- Worst thing you can do #4: Get out a highlight marker and mark all the stuff you really love—make whole pages turn pink.
Interlude: Get out a dictionary and look up all those words you marked in the previous step. Go beyond the first meaning, because sometimes an author is working with a secondary meaning or a nuance that isn't immediately obvious.
Second (and perhaps third) reading: This one is a bit slower and involves a conversation with the author.
- Ask structure questions. What's the real point (thesis) of this piece? What are the main sub-points? Is there a significant change in direction? This would be a good time to mark the "skeleton" of the piece—and often authors signal you with words such as "My first point is . . ." You're trying to see a pattern here.
- Ask what the author has emphasized. If the text includes italics or boldface type, pictures, or charts, ask yourself how these elements work with the content.
- Talk back. Write marginal comments. Ask questions. Point out places where other sources seem to agree or disagree. Ask yourself how the text applies to other situations—how the truth here can step outside the boundaries of this piece of writing..
Get Ready to Write
You don't want to write a line-by-line translation of the original; rather, you should aim at a coherent short essay that presents the original's ideas (but not necessarily language).
- Go back to the copy you were reading and look at the places where you underlined important ideas and words.
- Now turn the source document over so you can't see it and write down the main ideas as you remember them. These are probably the most important thoughts.
- Go back to the text and compare the list you just wrote with the material you underlined. Add to your list if you need to.
- Now quickly write a summary based on what you remember of the text.
- With your summary in one hand and the source material in the other, read through the original and compare it with your product. Note places where you need to make changes.
- Ask yourself if any BRIEF quotations of the source material would be appropriate. (If you quote more than five or ten words, you should seriously wonder whether you can sum up the author's language.)
Moving to a Final Draft
Jack Rawlins points out (P-7) that the magic number is seven: the human mind can only hold seven items at a time, so your summary can have only seven items, whether you're summarizing a short article or a long book.4 Your first draft will probably be too long, and it will probably have trouble deciding what's important enough to include. After you've written a nearly-final draft, your main task will be trimming: what's really important enough to include here?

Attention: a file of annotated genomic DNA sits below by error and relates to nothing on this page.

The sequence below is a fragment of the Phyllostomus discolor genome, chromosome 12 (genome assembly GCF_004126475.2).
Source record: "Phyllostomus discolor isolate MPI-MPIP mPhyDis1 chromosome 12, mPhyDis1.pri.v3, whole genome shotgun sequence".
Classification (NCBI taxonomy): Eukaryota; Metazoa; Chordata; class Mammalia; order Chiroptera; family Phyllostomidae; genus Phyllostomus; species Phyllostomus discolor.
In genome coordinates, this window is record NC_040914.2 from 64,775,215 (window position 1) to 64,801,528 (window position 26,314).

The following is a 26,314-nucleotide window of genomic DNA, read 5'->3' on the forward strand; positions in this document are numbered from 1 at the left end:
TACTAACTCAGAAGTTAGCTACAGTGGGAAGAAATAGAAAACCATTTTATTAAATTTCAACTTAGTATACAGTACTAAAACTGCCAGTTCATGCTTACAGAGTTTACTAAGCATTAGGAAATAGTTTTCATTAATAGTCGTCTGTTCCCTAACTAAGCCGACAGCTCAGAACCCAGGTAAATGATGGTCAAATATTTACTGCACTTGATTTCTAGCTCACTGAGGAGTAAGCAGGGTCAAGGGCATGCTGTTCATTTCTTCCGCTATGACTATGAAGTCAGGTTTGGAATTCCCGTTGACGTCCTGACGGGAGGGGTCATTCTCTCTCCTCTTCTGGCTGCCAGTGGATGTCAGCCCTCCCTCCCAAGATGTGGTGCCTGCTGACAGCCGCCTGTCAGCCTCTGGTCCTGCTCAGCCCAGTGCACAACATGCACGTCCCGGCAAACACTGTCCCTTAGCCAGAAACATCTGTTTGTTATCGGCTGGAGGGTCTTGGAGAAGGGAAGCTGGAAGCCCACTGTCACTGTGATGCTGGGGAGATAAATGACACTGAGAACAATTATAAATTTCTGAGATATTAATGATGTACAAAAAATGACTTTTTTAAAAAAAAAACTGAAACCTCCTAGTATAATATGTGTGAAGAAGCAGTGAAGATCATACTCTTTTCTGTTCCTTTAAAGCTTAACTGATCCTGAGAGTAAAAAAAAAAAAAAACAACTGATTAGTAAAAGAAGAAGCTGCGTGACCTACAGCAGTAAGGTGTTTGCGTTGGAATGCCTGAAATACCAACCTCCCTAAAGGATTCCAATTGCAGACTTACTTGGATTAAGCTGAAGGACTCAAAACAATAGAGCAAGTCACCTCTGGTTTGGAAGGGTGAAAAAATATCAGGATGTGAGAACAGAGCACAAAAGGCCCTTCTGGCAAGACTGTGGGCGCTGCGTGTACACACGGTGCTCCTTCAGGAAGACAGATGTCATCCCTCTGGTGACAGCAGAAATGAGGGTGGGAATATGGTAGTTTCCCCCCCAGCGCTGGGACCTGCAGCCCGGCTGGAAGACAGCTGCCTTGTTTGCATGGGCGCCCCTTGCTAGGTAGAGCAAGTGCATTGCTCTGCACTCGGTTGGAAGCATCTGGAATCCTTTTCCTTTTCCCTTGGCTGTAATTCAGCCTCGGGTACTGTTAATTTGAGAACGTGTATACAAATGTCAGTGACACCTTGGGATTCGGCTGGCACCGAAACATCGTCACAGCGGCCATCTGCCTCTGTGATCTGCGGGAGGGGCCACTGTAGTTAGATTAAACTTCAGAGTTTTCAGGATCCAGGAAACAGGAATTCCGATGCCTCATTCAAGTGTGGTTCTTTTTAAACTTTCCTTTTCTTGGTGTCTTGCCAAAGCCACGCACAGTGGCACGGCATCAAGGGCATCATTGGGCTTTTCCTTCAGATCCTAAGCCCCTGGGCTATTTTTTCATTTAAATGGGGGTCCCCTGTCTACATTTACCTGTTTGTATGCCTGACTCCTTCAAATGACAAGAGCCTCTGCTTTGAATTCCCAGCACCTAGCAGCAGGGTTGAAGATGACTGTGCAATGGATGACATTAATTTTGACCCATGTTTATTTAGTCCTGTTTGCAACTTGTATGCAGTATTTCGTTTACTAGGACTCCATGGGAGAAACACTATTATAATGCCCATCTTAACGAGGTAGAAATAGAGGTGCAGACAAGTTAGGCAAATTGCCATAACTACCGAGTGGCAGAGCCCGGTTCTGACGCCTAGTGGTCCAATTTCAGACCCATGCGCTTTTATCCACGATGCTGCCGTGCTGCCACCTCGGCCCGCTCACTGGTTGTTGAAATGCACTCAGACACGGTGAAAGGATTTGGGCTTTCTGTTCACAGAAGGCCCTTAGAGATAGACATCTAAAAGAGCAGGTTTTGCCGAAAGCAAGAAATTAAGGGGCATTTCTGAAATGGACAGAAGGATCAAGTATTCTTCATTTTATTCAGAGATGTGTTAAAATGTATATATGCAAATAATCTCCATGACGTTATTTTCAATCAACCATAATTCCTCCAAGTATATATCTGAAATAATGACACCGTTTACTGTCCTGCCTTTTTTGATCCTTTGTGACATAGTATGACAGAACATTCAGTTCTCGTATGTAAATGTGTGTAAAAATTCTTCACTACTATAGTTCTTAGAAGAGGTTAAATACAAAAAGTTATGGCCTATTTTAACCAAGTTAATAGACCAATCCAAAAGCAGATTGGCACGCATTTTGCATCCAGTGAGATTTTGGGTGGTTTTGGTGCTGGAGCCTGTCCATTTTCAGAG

As you finalize your summary, remember:
- The summary should have the same sequence and emphasis as the original. If the original ended with a discussion of the university's Board of Trustees members, your summary should too. If the original only briefly mentioned the iPhone, don't make the iPhone the cornerstone of your summary.
- The summary should read like a short essay, not a bullet list or an outline.
- The summary is written in your language, not the original author's. You cannot do this by copying, pasting, and then deleting.
- If you do choose to quote the original, do it right. Use the grammar handbook to learn how to introduce and punctuate a quotation. A direct quote must be the exact words of the source. Do not introduce your own errors or misspellings. Only introduce a direct quotation for a really good reason (and use only a very few words if you do it at all).
- Remember that this isn't an evaluation. Go through the summary and knock out all discussion of the author doing a good (or bad) job, how much you liked (or hated) this piece, and whether your reader should read the original.
- Knock out meaningless filler.
- We already know from your title and first few words that you've written a summary. You don't need to keep up a running commentary of "he said," "he also said," and "he claimed."
- While you're knocking out meaningless filler, take out all the dummy subjects ("It is," "There is" and "There are"). Rephrase without them and your summary will be tighter.
- Don't try to be a mind-reader. You have no way of knowing what the author was trying to say. All you can know is what the author said.
- "What the author was really trying to say was …" Many students are REALLY in love with this cliché (or its close relatives). It does nothing good: it's pompous, arrogant, wordy, and meaningless.
- Save your guess about what the author was really trying to say (if the poor author wasn't so ignorant or such a terrible writer) for a séance. Don't put it in an English paper.
1 Dent, Stu. "English Works! Sample Article Summary." Academic Departments - Gallaudet University, 8 Mar. 2002, depts.gallaudet.edu/englishworks/writing/DPNfinal.html. Accessed 19 Jan. 2008.
2 Boutin, Paul. "MacBook Err." Slate, 16 Jan. 2008, www.slate.com/id/2182227. Accessed 19 Jan. 2008.
3 "Bush Calls for Economy Kick-start." Home of the BBC on the Internet, 18 Jan. 2008, news.bbc.co.uk/2/hi/business/7196517.stm. Accessed 19 Jan. 2008.
4 Rawlins, Jack. The Writer's Way. 6th ed., Houghton Mifflin, 2008.